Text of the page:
Of course, some Remainers have pounced on the latest row over Vote Leave and data campaigning. It’s hard to believe that any Facebook campaign operations really affected the outcome of the EU referendum, but that doesn’t mean there aren’t questions to answer over claims that Vote Leave broke the law with a £625,000 donation to a fellow pro-Brexit group. Whistleblowers Chris Wylie and Shahmir Sammi stage a 4pm press conference today to present their “recommendations to MPs”. On the Today programme, Sammi had a separate beef with Stephen Parkinson, a No.10 adviser and former Vote Leave official who revealed on Friday that the pair had been in a relationship. “He should resign for his actions in outing someone,” Sammi said.

As for data more widely, this Digital Secretary Matt Hancock’s title is looking less gimmicky by the day. And his interview with Nick Robinson on his weekly podcast had some interesting news lines: giving the Information Commissioner tougher powers such as unannounced inspections, monetising personal data and even his personal decision to put his ministerial phone in a box at home to allow family time. Listen here.



It’s the 70th anniversary of the NHS’s founding this July and many Tory MPs would love to prove to voters their party’s commitment (and outflank Corbyn) with a big funding increase backed by the Big Idea of a specially earmarked tax. Jeremy Hunt is continuing to push his plan for a 10-year funding timeline for the NHS, but has thrown in a hint that he also wants to look at hypothecated taxes to pay for health and social care.]

On ITV’s Peston, the Health Secretary said he was open-minded about “innovative forms of taxation”. He also attacked the “rather crazy way that we have been funding the NHS over the last 20 years, which has basically been feast or famine” (though Labour will point out the ‘famine’ has been since 2010). Hunt, perhaps emboldened by his success in getting a pay rise for staff, sounds more unafraid of the Treasury than any other Government minister. Asked by the Mail on Sunday if the appeal of a ringfenced tax was that it would guarantee money to help the elderly and infirm, he replied: “Absolutely. That is the attraction,” he said. “The Treasury do not like it because it takes it out of their hands.”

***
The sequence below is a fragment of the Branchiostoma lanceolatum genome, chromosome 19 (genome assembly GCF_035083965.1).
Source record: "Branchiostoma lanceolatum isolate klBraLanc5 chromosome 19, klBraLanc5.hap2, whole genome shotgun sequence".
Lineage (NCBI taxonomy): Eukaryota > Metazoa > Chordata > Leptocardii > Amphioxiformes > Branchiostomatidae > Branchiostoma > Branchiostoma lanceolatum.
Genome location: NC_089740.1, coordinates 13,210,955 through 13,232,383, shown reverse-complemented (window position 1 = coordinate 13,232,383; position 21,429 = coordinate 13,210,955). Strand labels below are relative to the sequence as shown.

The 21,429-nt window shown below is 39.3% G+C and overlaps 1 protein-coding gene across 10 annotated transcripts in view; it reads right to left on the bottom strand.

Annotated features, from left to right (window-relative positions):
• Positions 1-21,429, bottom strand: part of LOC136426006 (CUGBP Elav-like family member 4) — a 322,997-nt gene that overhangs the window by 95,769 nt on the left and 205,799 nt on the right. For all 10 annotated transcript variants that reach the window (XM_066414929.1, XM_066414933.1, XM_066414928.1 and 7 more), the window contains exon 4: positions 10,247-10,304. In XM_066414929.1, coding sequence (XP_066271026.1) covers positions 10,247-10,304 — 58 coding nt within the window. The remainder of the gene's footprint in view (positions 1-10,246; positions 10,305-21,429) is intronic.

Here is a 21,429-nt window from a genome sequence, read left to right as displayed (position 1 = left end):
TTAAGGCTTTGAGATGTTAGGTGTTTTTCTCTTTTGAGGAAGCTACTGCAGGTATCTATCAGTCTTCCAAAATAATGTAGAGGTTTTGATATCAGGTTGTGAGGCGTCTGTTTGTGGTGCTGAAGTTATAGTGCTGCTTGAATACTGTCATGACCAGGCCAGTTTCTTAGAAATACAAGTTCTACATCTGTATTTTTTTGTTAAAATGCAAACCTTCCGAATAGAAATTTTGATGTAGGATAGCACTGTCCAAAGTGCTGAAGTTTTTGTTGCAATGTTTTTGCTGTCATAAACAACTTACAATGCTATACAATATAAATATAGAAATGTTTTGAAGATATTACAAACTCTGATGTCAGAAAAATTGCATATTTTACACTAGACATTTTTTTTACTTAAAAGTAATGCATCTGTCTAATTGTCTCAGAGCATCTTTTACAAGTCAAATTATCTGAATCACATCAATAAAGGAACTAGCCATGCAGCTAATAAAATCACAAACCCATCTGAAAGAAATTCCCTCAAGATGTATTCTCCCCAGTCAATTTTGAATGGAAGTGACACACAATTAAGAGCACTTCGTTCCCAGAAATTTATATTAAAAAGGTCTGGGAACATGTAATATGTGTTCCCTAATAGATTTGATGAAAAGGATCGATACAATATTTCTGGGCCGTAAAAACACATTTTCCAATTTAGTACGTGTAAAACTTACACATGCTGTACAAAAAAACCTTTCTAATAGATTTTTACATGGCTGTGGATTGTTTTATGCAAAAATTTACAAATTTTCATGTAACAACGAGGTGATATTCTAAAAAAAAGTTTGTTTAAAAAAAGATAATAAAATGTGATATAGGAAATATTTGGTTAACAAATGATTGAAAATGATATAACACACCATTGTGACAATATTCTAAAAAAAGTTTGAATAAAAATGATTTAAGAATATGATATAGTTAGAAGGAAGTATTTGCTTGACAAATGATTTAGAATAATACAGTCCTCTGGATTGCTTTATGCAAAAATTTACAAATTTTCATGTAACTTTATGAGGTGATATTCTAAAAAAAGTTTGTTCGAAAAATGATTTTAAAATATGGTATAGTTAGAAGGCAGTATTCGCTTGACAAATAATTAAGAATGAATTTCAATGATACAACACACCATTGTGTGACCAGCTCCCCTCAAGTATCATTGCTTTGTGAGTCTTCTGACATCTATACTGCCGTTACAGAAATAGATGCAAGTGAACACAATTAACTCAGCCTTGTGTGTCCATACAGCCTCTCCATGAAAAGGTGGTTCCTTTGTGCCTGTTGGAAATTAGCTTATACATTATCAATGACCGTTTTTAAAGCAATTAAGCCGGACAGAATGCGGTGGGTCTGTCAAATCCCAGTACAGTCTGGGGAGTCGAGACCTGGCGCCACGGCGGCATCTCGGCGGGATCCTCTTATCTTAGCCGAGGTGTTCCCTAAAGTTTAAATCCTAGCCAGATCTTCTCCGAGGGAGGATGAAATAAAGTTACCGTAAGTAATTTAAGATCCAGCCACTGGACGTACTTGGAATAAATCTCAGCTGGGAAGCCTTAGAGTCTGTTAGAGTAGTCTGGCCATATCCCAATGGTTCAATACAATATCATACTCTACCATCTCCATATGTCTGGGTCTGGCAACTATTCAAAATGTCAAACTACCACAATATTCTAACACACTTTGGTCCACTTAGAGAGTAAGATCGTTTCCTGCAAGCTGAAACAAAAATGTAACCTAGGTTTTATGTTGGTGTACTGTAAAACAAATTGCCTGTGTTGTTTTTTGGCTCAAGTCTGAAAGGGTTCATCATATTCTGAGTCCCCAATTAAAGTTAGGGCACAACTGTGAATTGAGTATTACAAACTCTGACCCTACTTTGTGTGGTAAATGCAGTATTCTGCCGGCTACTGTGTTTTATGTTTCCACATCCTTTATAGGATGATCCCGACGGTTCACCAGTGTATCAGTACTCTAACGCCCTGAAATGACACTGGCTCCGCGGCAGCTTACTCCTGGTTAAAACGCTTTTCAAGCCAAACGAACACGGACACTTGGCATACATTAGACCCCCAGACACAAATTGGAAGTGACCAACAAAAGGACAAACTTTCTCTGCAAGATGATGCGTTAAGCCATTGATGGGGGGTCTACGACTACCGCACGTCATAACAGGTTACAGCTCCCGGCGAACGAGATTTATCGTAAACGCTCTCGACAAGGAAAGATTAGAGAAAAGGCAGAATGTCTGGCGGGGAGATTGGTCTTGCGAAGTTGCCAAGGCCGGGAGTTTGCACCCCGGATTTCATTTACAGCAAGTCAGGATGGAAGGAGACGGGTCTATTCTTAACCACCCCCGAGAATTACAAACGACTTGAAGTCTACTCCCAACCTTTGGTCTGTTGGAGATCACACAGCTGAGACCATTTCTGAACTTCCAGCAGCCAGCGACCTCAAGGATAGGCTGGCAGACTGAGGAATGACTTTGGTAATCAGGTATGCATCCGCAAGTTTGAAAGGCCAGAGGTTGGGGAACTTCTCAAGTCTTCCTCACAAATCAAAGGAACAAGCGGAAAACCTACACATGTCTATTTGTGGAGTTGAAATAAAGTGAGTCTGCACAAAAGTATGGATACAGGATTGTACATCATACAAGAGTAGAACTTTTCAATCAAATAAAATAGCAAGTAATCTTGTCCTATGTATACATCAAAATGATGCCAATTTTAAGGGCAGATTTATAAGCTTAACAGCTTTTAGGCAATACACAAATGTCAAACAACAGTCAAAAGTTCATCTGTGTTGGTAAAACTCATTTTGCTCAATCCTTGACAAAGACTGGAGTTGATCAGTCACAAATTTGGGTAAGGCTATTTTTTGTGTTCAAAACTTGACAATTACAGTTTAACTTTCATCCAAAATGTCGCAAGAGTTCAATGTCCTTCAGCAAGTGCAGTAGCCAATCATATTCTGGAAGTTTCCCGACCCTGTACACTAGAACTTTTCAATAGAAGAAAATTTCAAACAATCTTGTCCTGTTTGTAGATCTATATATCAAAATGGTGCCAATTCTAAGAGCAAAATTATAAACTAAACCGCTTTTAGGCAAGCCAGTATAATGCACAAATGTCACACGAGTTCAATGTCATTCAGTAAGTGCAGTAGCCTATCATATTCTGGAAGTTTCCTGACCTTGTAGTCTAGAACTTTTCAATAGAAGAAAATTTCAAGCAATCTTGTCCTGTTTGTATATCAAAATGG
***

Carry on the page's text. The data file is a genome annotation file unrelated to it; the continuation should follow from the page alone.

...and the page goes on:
As I’ve written before, in fact the Treasury has already watered down its traditional opposition to hypothecation with George Osborne’s roads fund. No.10 insists Hunt isn’t speaking with the authorisation of the PM, but marking this year’s NHS birthday with a big bang announcement must be tempting. Even the Sun suggests an extra penny on National Insurance could be worth it.



Watch this crayfish cling to a beercan and appear to smoke a cigarette. Yep, it’s gone viral Stateside.



An extra £100m is being handed to English councils to help them repair potholes caused by winter and spring storms, Transport Secretary Chris Grayling has announced. But although two million potholes will be patched up, the Local Government Association says the sum is a drop in the ocean compared to the £12bn they need. The Sun points out £1bn of damage to cars was caused in the past year by the holes. It quotes Howard Cox, co-founder at the FairFuel UK group, saying: “This amount not cut it with drivers dodging the deepening grand canyons in our roads.”

Potholes, along with bin collection, are often dismissed as mere ‘pavement politics’ by some, but they are incredibly important to many voters. With the local elections coming up in May, our Kate Forrester has met a raft of smaller ‘community’ parties competing in the poll. From the new Advance Party standing in Kensington and Chelsea to the Polish Pride party, it’s a different take on how would-be councillors can break from the mainstream.



Children’s Commissioner Anne Longfield has said that children in the north are facing the ‘double disadvantage’ of more deprived homes and worse schools than counterparts in the south of England. Having spent a year interviewing children and teachers, her new report Growing Up North urges ministers to make education a key part of the Northern Powerhouse policy.

The stats are stark. Pupils on free school meals in London are twice as likely to go to university (and 40% more likely to get good maths and Englisgh GCSE results) than pupils from similar backgrounds in the north. The gap between Hackney and Hartlepool is of course down in part to the huge success of the ‘London Challenge’ schools programme started by the last Labour government in the capital. Translating that success in other areas has so far proved elusive. Given her ‘burning injustices’ speech in 2016, maybe it’s time the PM found out why.



Got a life? Had a clocks-changing lie-in? Here’s our handy round-up of all the Sunday politics shows including: Vote Leave data latest, actor Michael Sheen hints he could stand to be a Labour MP, and David Davis’ sick bucket.